PS. Forgive my long hiatus from Dirt. I was busy all the month of June painting this mural for my daughter’s school. The posts will probably still be spare for a while. There is a possible move for us in the works, so I’m not doing many new projects here right now, mostly maintaining what’s already here. I’ll share some pictures and things though, because I still HAVE to be outside! 🙂
-B

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M-O-O-N

We let our 6 year old stay up last night and watch part of the eclipse. I was afraid it was going to be too cloudy to see it here and we’d miss it, but we lucked out and the clouds cleared out a bit after dark. It really was one of the best lunar eclipses I’ve ever seen. The moon turned blood red and because it was a super moon, it was bigger and brighter than usual.

Moon1

Moon2

Just a quickie

No, I’m not dead.
LinnCreekFrozenI’m still in the throes of house remodeling and soon to be in house seeking mode. (I hope. Fingers crossed.)
I took a couple winter water shots today and thought I would share. This winter has been brutal compared to previous years, I’m a little afraid to see what plants didn’t survive the sustained cold. I suspect my crepe myrtle and Boston Ivy have both suffered. Although BOSTON Ivy should be used to long, cold winters, right? Ha. What’s in a name anyway?FrozenLake
I haven’t seen the main channel of the Lake of the Ozarks frozen over on either side for years; this year it is actually frozen in Osage Beach and on the West Side. I have heard rumors of idiotic people who drove VW Bugs across the coves in winter when I was a child. I’ve never witnessed this personally. Even in the coves, I’m not sure I’d risk it. It does make for interesting photos though.
I’m hoping house business will be finished sometime this summer and I’ll have a fabulous new yard/garden to blog about and Pin away about.
The lake photo is from Old Hwy 5 at the bridge. The other I took of the creek in Linn Creek from a friend’s bridge.

Camping at Table Rock Lake

This 4th of July weekend we camped at Table Rock Lake near Branson, Missouri.

I’m a native lake girl myself, having lived at Lake of the Ozarks my entire lifetime. I’ve watched our lake go through many changes over the years, some good and some not so great. In regards to water quality, I didn’t realize how MUCH our lake had changed until my recent visit to Table Rock. I’m sad to say there’s no comparison.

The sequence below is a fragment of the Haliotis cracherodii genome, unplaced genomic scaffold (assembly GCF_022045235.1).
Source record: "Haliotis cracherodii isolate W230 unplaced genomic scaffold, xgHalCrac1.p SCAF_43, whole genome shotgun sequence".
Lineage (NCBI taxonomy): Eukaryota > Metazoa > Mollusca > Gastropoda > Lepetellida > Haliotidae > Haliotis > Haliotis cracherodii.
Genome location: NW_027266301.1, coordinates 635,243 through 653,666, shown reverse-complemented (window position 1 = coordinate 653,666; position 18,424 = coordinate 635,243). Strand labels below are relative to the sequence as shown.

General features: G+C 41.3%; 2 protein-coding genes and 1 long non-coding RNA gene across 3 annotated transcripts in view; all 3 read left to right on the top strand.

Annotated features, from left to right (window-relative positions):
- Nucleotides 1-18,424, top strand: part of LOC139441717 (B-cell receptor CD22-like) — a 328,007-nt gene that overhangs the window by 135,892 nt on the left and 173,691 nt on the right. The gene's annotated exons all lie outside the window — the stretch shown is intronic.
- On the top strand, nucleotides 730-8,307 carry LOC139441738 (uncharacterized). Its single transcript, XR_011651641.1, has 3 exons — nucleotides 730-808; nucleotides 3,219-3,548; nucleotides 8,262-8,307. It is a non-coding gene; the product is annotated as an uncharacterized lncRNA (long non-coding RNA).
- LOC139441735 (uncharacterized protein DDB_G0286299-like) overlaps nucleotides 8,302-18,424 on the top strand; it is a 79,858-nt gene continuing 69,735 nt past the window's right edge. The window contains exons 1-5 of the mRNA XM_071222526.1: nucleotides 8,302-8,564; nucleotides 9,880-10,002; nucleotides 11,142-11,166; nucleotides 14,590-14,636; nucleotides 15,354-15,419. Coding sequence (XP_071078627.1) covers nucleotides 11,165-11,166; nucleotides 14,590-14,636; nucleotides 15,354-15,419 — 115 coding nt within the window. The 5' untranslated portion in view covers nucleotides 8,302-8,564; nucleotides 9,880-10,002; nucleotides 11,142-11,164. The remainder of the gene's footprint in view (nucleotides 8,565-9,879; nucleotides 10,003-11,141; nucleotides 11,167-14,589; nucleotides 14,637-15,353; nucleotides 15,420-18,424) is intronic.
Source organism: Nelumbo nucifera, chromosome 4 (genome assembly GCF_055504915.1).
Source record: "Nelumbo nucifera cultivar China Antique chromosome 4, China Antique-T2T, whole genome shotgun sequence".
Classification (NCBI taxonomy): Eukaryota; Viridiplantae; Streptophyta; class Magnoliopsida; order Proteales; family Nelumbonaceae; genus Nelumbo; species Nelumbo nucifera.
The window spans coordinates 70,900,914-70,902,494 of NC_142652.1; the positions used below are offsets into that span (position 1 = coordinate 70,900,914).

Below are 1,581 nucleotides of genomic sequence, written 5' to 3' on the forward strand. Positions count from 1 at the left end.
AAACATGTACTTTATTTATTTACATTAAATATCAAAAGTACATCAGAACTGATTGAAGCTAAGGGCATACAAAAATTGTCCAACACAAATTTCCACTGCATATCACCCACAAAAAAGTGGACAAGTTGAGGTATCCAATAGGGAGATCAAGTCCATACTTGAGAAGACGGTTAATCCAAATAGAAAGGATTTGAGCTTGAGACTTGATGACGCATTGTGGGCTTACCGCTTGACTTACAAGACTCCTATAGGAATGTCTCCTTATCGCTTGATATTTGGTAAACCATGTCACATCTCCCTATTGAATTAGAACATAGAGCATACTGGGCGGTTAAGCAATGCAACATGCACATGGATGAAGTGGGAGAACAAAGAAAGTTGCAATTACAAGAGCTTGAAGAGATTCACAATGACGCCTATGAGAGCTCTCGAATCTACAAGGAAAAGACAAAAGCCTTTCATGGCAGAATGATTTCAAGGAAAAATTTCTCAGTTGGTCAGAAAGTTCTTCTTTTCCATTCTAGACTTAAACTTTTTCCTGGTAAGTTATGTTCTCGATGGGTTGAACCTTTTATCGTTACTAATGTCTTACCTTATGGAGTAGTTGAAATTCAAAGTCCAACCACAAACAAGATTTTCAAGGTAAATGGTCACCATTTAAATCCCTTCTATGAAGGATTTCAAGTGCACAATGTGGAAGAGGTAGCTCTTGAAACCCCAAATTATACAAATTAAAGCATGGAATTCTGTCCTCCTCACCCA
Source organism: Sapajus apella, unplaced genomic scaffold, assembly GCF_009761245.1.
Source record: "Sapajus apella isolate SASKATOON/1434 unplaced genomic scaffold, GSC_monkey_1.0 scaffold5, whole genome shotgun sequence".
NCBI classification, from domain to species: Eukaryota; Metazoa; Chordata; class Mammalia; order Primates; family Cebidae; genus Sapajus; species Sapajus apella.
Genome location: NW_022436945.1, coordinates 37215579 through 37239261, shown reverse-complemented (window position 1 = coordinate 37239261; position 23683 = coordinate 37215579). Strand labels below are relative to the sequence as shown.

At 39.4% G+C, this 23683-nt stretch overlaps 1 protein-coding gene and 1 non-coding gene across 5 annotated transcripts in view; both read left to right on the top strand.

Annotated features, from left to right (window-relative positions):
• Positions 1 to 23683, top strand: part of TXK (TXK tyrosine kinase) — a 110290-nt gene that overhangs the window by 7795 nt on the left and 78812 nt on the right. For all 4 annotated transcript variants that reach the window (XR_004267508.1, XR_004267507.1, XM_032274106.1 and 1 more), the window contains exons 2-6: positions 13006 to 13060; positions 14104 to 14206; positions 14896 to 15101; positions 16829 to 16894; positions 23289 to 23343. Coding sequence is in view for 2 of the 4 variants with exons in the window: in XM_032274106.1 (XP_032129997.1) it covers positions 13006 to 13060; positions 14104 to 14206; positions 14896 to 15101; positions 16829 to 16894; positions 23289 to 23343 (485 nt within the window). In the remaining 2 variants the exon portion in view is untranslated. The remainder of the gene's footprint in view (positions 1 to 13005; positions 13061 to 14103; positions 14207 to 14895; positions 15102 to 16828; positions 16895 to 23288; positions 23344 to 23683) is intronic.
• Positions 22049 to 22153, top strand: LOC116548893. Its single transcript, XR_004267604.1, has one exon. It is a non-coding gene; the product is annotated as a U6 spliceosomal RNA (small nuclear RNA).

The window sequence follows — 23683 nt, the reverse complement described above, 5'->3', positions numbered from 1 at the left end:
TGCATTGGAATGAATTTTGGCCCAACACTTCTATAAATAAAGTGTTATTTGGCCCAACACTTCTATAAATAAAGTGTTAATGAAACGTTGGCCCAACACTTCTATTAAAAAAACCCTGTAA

Table Rock is absolutely gorgeous. It is an Army Corps of Engineers Lake, which means it’s maintained very differently from our privately owned Lake of the Ozarks. The water is so clear in fact, that they scuba dive here; some claim you can see the bottom as far down as 40 feet. From my personal experience, the water clarity IS incredible. There’s limited building and docks along the shoreline. A two-layer rock shelf wrapped the shoreline around the entire campsite area. I was able to walk with our dog along that shelf around the entire cove, in calf-deep water. We stopped several times to sit on the shelf and cool off in the breaking waves. I was taking photos of the boats and bridge, but Olivia became something of a celebrity to passing wave runners and pontoons, they were stopping on the water to take pictures of her and wave at us while we walked. We checked out some stacked rocks along the shore and chased a few minnows.

Our campsite was only a few minutes’ drive to downtown Branson. The $16 sites had water available, you can also get them with electric and other amenities. We went to the nearby pavilion to charge batteries and cell phones when necessary. The toilets are unfortunately not plumbed, but for outdoor toilets, they were very well cleaned and maintained. There are shower rooms on site and a marina if you need to restock ice or pick up essentials. We didn’t rent a boat or do any diving, but there are plenty of rental options available if we’d been interested.